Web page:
After long years teaching to  teenagers, I still love them, I still love my job, but I must admit they are really complicated  and exhausting,  especially when it comes to convincing them to work on their homework  or  reading tasks,  respecting deadlines. And even when I succeed in motivating them,  once  I have to assess their work honestly , our “relationship”  is inevitably  compromised.  Any good suggestion for my personal case?

There are two ideas here: how to light up an inner motivation in another person, and how to give negative feedback while keeping a relationship.

My advice is to help them to find the “why” that makes the work meaningful. Aim to connect the task at hand (the assignment, the reading, the deadline) to the life / world / dream that the student really wants. It’s much easier to meet a deadline when you know that your qualification / freedom / career is on the other side. Hopefully, once the student makes that connection, the’lll want to do the work – because they’ll know that each step brings them closer to getting exactly what they want.

Being honest in assessing work can be really tricky. You want the student to feel good, but you also want them to be the best they can be. Finding this balance is key.

You could perhaps frame your feedback so that it is distinctive – carry out assessments in a different space to the one you that you have your day to day interactions (for example; learn in the classroom, assess in the library). It could also be valuable to hold a class where students learn effective feedback techniques (for example; Commend, Recommend, Commend) and practice them on each other. This will help them empathise, and understand the art of balancing honesty and relationships.  

(You know, the fact that you have been teaching a long time, and yet are still passionate and open to learning yourself tells me that you are one of “those” teachers – the ones that inspire and set an amazing example. Thank you! You’re changing the world!)

Do you really believe we can change and influence the world around us? Truly?
Yes! I really do believe that we can change and influence the world around us, with both the action we take and the ways we can train our mind. It’s especially cool to experiment with the way we see the world. For example, if you focus on looking for silver cars, you’ll start seeing more and more silver cars. Did you create more silver cars, or were they always there? The world is ours to mold exactly how we want, and it’s so much fun to experiment!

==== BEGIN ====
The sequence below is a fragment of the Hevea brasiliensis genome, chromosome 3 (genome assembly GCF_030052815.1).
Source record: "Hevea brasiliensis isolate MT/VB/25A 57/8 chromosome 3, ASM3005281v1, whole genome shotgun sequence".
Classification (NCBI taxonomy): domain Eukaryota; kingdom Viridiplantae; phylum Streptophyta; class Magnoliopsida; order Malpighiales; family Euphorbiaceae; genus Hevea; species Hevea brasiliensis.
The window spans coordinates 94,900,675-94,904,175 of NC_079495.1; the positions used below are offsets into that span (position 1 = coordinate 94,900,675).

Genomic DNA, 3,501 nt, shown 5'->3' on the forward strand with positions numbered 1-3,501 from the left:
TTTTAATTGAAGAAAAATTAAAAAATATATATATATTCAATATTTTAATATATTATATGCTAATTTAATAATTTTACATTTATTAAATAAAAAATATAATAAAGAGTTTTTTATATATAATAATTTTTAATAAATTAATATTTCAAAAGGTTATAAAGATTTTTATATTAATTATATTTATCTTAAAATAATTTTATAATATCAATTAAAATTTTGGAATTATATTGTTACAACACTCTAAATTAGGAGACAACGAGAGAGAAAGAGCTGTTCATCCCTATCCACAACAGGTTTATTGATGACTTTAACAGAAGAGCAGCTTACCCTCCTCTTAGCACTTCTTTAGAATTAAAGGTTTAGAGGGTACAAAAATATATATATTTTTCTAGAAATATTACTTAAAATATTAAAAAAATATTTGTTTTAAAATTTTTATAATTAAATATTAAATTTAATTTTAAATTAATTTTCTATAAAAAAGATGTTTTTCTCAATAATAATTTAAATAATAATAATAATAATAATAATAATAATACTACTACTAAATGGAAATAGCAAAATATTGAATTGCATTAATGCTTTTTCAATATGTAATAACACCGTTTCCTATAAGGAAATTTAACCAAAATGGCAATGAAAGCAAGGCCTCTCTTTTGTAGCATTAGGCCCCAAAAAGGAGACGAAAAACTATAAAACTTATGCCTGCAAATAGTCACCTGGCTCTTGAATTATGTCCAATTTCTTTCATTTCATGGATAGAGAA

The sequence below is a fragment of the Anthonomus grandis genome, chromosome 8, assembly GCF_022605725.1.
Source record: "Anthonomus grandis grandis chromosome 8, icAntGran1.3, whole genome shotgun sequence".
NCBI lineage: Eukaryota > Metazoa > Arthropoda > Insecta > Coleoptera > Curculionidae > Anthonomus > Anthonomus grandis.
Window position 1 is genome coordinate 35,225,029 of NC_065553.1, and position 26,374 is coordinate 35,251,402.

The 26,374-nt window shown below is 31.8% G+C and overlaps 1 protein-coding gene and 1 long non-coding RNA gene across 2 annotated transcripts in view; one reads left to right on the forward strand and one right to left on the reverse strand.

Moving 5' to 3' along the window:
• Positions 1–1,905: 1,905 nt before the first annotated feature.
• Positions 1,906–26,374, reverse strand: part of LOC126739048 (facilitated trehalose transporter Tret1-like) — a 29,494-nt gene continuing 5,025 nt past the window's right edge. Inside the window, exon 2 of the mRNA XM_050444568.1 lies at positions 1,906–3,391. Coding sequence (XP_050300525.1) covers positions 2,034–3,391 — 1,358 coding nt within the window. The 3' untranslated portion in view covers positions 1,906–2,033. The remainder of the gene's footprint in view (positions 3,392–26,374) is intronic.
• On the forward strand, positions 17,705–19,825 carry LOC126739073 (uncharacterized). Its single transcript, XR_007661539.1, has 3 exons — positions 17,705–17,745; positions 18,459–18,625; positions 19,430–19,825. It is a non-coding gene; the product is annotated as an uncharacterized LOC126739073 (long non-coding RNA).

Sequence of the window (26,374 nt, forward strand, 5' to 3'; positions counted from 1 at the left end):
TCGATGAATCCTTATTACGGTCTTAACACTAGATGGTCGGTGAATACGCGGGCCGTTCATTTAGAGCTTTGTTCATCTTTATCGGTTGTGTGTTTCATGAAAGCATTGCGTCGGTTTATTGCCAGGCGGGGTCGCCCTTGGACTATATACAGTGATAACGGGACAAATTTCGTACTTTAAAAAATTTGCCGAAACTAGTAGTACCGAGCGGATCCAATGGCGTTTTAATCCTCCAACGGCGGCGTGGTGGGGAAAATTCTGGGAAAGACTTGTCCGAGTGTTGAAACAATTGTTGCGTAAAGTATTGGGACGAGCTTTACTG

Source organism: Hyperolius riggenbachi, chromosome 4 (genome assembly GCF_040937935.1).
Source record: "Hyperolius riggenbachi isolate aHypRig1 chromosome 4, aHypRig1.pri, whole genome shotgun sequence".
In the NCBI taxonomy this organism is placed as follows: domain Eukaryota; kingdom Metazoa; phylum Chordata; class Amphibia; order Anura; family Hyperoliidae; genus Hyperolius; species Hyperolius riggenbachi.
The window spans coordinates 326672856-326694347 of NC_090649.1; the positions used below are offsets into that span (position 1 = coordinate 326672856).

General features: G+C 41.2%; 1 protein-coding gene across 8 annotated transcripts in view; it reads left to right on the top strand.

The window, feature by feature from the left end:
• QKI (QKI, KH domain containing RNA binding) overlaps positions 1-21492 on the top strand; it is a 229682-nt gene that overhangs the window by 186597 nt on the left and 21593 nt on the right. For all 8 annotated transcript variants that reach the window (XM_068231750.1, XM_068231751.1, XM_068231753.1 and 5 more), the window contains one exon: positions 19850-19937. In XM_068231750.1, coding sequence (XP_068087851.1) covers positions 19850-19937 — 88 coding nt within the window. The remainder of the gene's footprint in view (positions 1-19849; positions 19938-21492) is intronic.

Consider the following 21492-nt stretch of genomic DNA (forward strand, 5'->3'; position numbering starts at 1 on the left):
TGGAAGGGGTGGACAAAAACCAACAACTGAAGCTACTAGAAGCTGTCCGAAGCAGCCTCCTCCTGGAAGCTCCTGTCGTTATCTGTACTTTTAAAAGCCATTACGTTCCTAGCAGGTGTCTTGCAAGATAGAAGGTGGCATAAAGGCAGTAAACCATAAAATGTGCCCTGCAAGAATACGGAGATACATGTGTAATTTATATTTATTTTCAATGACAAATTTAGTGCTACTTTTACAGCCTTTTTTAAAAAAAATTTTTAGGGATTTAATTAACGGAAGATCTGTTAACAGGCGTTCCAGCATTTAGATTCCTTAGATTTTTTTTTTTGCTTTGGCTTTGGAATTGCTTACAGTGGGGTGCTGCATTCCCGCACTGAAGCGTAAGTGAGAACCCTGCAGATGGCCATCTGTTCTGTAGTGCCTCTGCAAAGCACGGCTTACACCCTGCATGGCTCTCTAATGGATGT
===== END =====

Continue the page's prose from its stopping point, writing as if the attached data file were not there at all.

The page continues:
(However, it’s also really important to understand that people have free will. You can influence people, but you can’t control them. So, no matter how much you want Jennifer Lawrence to be your best friend, don’t make someone else your goal. You can only control you – so focus on what you can do to achieve your goal (like practicing being a really great friend) that way, you win whether Jennifer finds you or not!)   

Who should read your book and why?
Jawbreaker will motivate and inspire. It will give you a new way to see yourself, and a new way to see the world. It is the ideal book for teenagers and ex-teenagers - anyone who wants to be more of who they really are! 

Jawbreaker - Book Blurb

You have created yourself every second since the day you were born. Bit by bit, layer by layer. You are a million moments. You are your gift to the world. You are a jawbreaker. This exciting new non-fiction book for young adults is a guide to exploring who you are, and deciding who you want to be. Get ready to: - Find and fuel your fizzing center spark. - Tune in to personal guidance techniques. - Unleash your absolute uniqueness. - Develop a cutting edge brand from scratch. - And so much more! Packed with tools and jewels to navigate the new world, Jawbreaker: Unlock the (U)niverse (17,000 words) will let you build on your strengths, and show you your story in a whole new way. It’s time to uncover the world’s best kept secret: You.  

  ***Book Blast Special 1 Get your Kindle copy of Jawbreaker: Unlock the (U)niverse for 99c!

***Book Blast Special 2 Jolene’s YA non-fiction, Total Blueprint for World Domination shows you how to design your dream world and make it happen! And it’s free for a limited time:

***Blogger Special Fill in the form to get free e-copies of Jolene’s books to review!   Parents, educators, and teen readers have called Jolene’s books inspiring, empowering, powerful, and life-changing. If you’re looking to get motivated, love your life, and explore who you are, Jawbreaker: Unlock the (U)niverse is for you!  

jolene stockmanAuthor Jolene Stockman Jolene Stockman is an award winning writer, speaker, and an expert for Girlfriend Magazine Australia. She is a Master of Neuro Linguistic Programming, and one of the youngest in the world to achieve the Distinguished Toastmaster Award. Jolene lives in New Zealand, and is the author of motivational non-fiction Total Blueprint for World Domination, and contemporary fiction The Jelly Bean CrisisJawbreaker: Unlock the (U)niverse is her latest book.
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Anonymous said...

Wow, that's a really cool metaphor - that we are all made up on layers like a jawbreaker. I wanted to post this comment - don’t make someone else your goal. You can only control you - on a wall where it can be seen. Thank you for the excerpt!

dstoutholcomb said...

Welcome. Two of my three boys are teenagers.